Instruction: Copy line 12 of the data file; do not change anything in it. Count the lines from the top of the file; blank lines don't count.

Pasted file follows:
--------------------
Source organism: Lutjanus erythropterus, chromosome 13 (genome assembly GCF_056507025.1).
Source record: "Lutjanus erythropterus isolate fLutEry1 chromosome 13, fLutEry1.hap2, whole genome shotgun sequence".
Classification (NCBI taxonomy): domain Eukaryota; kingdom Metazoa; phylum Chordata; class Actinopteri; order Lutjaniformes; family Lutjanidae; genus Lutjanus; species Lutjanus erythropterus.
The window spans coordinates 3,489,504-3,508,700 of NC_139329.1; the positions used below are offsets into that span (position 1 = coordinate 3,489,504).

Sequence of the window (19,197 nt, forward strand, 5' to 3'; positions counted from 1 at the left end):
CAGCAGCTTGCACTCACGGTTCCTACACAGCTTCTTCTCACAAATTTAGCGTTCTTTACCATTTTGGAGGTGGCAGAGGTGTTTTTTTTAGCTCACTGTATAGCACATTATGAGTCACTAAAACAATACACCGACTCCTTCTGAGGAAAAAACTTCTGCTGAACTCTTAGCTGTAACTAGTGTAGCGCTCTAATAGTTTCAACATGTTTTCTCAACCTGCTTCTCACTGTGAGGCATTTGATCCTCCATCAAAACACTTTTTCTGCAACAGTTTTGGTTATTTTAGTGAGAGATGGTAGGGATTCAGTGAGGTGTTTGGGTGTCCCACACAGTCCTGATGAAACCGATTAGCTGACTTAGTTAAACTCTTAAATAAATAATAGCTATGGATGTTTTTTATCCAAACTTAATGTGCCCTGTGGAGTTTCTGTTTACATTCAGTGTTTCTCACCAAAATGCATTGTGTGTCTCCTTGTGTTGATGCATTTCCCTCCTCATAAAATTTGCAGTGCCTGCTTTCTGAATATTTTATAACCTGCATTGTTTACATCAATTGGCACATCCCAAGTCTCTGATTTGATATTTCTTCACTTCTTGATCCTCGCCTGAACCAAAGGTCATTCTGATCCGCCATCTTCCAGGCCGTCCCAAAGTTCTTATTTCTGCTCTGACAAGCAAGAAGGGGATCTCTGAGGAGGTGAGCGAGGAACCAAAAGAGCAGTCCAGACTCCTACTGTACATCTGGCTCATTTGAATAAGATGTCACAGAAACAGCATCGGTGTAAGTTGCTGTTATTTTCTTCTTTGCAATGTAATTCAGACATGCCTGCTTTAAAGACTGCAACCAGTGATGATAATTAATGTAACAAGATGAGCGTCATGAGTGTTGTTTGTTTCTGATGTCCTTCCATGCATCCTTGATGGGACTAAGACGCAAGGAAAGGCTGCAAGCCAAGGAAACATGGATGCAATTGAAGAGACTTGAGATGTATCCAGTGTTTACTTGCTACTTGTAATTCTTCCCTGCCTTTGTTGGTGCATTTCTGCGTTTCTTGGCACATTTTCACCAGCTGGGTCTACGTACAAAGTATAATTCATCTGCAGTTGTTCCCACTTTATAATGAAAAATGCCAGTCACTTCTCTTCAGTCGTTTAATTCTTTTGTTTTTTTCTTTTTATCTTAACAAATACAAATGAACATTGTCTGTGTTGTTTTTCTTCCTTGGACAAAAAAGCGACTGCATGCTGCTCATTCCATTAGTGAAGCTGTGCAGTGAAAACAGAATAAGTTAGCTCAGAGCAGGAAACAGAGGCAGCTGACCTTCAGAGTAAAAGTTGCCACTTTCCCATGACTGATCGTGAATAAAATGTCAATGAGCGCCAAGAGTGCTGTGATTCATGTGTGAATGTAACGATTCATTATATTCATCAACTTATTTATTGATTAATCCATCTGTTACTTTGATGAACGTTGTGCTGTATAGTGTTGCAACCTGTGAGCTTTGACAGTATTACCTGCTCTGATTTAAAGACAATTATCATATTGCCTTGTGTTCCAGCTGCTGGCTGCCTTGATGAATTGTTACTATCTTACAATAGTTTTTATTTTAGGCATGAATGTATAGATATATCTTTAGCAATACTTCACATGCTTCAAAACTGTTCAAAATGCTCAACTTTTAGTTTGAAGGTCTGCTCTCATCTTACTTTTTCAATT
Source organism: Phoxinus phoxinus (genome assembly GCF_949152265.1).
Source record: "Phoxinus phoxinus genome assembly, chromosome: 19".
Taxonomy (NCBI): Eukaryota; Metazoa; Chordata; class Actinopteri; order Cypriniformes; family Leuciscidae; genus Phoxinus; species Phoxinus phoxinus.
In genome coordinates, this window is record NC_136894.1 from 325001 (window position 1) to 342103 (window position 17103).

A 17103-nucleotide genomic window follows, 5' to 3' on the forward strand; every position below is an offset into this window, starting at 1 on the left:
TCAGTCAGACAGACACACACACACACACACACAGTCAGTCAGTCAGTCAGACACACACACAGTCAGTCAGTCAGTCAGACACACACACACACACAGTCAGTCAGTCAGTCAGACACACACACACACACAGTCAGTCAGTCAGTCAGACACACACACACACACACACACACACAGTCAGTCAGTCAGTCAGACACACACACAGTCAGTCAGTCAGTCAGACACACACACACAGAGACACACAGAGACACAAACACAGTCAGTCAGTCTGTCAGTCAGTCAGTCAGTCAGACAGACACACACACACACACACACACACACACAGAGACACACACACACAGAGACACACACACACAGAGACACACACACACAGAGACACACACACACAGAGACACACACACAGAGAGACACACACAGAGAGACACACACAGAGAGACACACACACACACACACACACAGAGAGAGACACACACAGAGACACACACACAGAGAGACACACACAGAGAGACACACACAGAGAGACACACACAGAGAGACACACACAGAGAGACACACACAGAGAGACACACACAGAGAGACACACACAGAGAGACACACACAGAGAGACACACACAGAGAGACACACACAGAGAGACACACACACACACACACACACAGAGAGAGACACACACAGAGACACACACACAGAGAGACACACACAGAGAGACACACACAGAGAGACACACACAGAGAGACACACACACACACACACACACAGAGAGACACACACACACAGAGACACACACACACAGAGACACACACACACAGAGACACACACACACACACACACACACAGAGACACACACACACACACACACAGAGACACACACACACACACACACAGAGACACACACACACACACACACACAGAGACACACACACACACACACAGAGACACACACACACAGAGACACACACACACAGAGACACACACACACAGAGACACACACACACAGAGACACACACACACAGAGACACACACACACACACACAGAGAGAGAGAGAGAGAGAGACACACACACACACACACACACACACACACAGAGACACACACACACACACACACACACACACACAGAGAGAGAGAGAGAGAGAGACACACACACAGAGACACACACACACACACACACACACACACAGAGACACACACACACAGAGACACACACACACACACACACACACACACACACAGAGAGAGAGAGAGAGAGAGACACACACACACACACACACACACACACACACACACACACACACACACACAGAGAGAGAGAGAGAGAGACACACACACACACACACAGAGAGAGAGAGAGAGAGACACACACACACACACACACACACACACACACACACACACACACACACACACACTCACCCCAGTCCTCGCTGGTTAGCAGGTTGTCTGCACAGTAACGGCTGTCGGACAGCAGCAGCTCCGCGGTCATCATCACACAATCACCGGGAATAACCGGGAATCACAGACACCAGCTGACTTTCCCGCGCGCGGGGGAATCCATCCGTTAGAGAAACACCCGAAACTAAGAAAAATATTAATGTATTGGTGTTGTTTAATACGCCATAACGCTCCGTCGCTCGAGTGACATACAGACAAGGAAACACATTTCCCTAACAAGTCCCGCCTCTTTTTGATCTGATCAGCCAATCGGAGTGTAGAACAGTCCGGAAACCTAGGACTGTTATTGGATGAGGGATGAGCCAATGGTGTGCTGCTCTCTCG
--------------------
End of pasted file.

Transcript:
TCAGTCAGACAGACACACACACACACACACACAGTCAGTCAGTCAGTCAGACACACACACAGTCAGTCAGTCAGTCAGACACACACACACACACAGTCAGTCAGTCAGTCAGACACACACACACACACAGTCAGTCAGTCAGTCAGACACACACACACACACACACACACACAGTCAGTCAGTCAGTCAGACACACACACAGTCAGTCAGTCAGTCAGACACACACACACAGAGACACACAGAGACACAAACACAGTCAGTCAGTCTGTCAGTCAGTCAGTCAGTCAGACAGACACACACACACACACACACACACACACAGAGACACACACACACAGAGACACACACACACAGAGACACACACACACAGAGACACACACACACAGAGACACACACACAGAGAGACACACACAGAGAGACACACACAGAGAGACACACACACACACACACACACAGAGAGAGACACACACAGAGACACACACACAGAGAGACACACACAGAGAGACACACACAGAGAGACACACACAGAGAGACACACACAGAGAGACACACACAGAGAGACACACACAGAGAGACACACACAGAGAGACACACACAGAGAGACACACACAGAGAGACACACACAGAGAGACACACACACACACACACACACAGAGAGAGACACACACAGAGACACACACACAGAGAGACACACACAGAGAGACACACACAGAGAGACACACACAGAGAGACACACACACACACACACACACAGAGAGACACACACACACAGAGACACACACACACAGAGACACACACACACAGAGACACACACACACACACACACACACAGAGACACACACACACACACACACAGAGACACACACACACACACACACAGAGACACACACACACACACACACACAGAGACACACACACACACACACAGAGACACACACACACAGAGACACACACACACAGAGACACACACACACAGAGACACACACACACAGAGACACACACACACAGAGACACACACACACACACACAGAGAGAGAGAGAGAGAGAGACACACACACACACACACACACACACACACAGAGACACACACACACACACACACACACACACACAGAGAGAGAGAGAGAGAGAGACACACACACAGAGACACACACACACACACACACACACACACAGAGACACACACACACAGAGACACACACACACACACACACACACACACACACAGAGAGAGAGAGAGAGAGAGACACACACACACACACACACACACACACACACACACACACACACACACACAGAGAGAGAGAGAGAGAGACACACACACACACACACAGAGAGAGAGAGAGAGAGACACACACACACACACACACACACACACACACACACACACACACACACACACACTCACCCCAGTCCTCGCTGGTTAGCAGGTTGTCTGCACAGTAACGGCTGTCGGACAGCAGCAGCTCCGCGGTCATCATCACACAATCACCGGGAATAACCGGGAATCACAGACACCAGCTGACTTTCCCGCGCGCGGGGGAATCCATCCGTTAGAGAAACACCCGAAACTAAGAAAAATATTAATGTATTGGTGTTGTTTAATACGCCATAACGCTCCGTCGCTCGAGTGACATACAGACAAGGAAACACATTTCCCTAACAAGTCCCGCCTCTTTTTGATCTGATCAGCCAATCGGAGTGTAGAACAGTCCGGAAACCTAGGACTGTTATTGGATGAGGGATGAGCCAATGGTGTGCTGCTCTCTCG